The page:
All that forethought is thrown out the window when you find yourself booking tickets to Munich only a week ahead of departure (and getting suitably excited as you’ve never been to Europe before – yay!), and there are more pressing issues as taking an extended work lunch break to get to a bank to make sure you have some Euros up your sleeve before you go.
Monsieur Poisson recently started a new job with a German firm which requires its employees to visit head office to get a better feel of main operations as well as to meet members of their overseas team. As accommodation and his flights are provided, coupled with a normally tough manager being sympathetic and granting me leave, I jumped at the opportunity to tag along.
The husband’s company flies all of its employees business class (not just upper management, ha!) which meant I sat separately in economy on both legs of the journey here. With business tickets costing 3.5 times the price of economy, the choice of potentially having more spending, and eating, money was definitely more attractive. So what does the luxury of a business class ticket buy you?
Munich is a beautiful city with architecture and landscape so different to Sydney that I can’t stop gushing about it. It’s not as densely populated, quite flat, with lots of cyclists in the city centre, and is very lush and green with it being spring at present. You can’t help but wonder whether the locals are blasé about all this, and whether they find our urbanised concrete jungles and rugged outdoors possessing a contrasting beauty instead.
Munich takes its days of rest very seriously, with most stores closed on both Sundays and public holidays apart from some eateries. The use of credit cards isn’t all that common, hence our panic at needing cash before we left Sydney, and even less so in the town of Erding where the husband’s company is located about 45km from the centre of Munich. Visiting employees are always put up in the 80s-style hotel/B&B where we’re staying, and is located on the outskirts of Erding where the environment is more rural – think any of Australia’s wine regions but much, much flatter – there are even horses’ stables and free-roaming chickens on a neighbouring property! Buffet breakfast is included daily and contains your usual hotel selection of bacon, eggs, cereal, fruit, etc, as well as more local breakfast options of cold meats, cheese and gherkins.
The vast selection means I can load up on breakfast and pilfer a small snack back to our room for lunch, as there aren’t any food options around apart from an attached Italian joint or hot food bar about 10 minutes’ walk away. Being here makes us realise how spoilt for choice we are in terms of cuisine back home – you are pretty much limited to German (Bavarian) food here and Italian, with Munich being separated from the north of Italy by only a small strip of Austria. We spotted a couple of asado restaurants and the odd Thai or sushi takeaway joint, but that really is it.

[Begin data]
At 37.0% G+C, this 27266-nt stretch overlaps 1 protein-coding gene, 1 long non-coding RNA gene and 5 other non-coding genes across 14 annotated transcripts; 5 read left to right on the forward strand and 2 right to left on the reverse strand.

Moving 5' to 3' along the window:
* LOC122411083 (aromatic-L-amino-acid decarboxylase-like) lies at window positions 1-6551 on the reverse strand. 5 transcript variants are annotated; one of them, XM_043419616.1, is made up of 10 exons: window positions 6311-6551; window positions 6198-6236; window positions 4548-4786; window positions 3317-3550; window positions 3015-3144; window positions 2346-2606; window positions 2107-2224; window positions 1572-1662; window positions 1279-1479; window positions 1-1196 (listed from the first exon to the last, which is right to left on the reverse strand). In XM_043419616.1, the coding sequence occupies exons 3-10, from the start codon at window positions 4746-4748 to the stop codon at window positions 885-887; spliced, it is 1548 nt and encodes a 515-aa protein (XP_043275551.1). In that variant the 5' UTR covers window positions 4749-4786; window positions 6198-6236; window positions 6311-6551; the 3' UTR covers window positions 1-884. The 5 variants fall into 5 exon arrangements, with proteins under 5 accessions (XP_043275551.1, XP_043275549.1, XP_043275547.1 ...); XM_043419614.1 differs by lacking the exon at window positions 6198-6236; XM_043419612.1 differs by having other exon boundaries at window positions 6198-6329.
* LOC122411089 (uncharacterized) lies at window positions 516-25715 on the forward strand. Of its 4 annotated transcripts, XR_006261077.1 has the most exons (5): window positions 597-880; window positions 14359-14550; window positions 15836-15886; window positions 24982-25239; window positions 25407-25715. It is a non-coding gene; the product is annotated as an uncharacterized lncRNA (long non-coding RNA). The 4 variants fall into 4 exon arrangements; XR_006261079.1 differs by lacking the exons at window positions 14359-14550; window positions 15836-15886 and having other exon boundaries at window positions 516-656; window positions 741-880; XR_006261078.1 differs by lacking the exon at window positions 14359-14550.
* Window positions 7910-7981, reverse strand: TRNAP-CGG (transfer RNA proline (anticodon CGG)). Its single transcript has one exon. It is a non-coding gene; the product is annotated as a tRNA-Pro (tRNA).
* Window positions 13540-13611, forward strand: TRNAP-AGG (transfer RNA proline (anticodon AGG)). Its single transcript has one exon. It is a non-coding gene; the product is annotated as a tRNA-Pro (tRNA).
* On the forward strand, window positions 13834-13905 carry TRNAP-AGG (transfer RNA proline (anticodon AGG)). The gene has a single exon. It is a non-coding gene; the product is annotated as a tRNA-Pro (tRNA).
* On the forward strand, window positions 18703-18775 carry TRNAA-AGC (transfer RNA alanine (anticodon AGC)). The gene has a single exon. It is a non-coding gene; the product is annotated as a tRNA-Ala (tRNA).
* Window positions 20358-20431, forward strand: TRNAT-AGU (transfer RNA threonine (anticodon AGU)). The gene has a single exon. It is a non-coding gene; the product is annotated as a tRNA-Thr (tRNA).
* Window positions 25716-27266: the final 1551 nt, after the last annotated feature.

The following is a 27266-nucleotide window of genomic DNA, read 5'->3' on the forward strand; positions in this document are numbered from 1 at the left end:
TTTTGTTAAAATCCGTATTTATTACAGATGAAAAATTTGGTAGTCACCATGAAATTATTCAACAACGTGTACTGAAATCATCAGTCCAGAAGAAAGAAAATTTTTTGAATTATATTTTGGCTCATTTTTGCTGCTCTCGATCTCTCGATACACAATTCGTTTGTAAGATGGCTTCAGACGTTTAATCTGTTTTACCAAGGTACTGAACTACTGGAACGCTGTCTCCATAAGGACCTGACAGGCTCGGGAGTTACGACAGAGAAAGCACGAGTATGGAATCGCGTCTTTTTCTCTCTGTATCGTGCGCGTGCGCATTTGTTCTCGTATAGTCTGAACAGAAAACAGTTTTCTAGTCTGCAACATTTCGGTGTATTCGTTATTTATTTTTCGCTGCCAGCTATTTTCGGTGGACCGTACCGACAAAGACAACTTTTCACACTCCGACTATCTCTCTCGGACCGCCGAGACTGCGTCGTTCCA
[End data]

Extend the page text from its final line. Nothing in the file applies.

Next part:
Our first meal in Germany was actually McDonald’s! I was lured in by the novel menu items of Magnum McFlurry and fried Emmentaler cheese sticks, but also wanted to try the local McNuggets for a cousin who likes to sample the accompanying sauces when he travels. I’m sad to report that the McFlurry had an artificial chocolate taste with little semblance to its namesake, however the cheese sticks were reassuringly stretchy but better enjoyed as is rather than with the tub of jammy cranberry dipping sauce.
Dinner last night was a couple of holzofenpizza (woodfired pizza) from the aforementioned Italian place – only €5 each (approx AUD$6.65) for takeaway! – along with a pre-washed and chopped supermarket packet salad from up the road. The pizza wasn’t cut into slices but this shouldn’t have any bearing on us sampling their takeaway pasta at some point as well. Although our room has a kitchenette with cutlery, simple crockery and a curiously lid-less saucepan, you lack a lot of your usual kitchen comforts to be bothered with cooking your own meal. We have, however, brought along some instant noodles should we get desperate.
The only German food we’ve sampled so far was at a tourist trap of an outdoor place, but we weren’t terribly hungry and the prices were decent. I’ve ticked trying a local bratwurst off the list and, although we did drink out of steins, there was not a drop of bier in sight. This will be rectified soon along with some porky goodness via a biergarten suggestion from one of the husband’s work colleagues, although we were both surprised to discover how ridiculously cheap beer is here – we’re talking €1.20 (approx AUD$1.60) for a chilled 500mL bottle of spring water from a convenience store versus only €1.80 (approx AUD$2.40) for a bottle of Becks! And, yes, the local pretzels really are cheaper and better here.
Being on the outer reaches of Munich’s S-Bahn train system makes for a pricy hour-long journey into the city centre, so I have been relaxing in our hotel room with blogging-related activities and planning weekend trips to Paris and London while Monsieur Poisson is at work. There are showers and possible storms forecast for the week ahead so I may be rural-bound for a bit longer, but perhaps that’ll give me a chance to spot a rainbow (or double) while I’m here? Which reminds me, here’s wishing a big happy birthday to Chocolatesuze with this photo of an extensively enviable range of Lindt chocolate all the way from a German supermarket!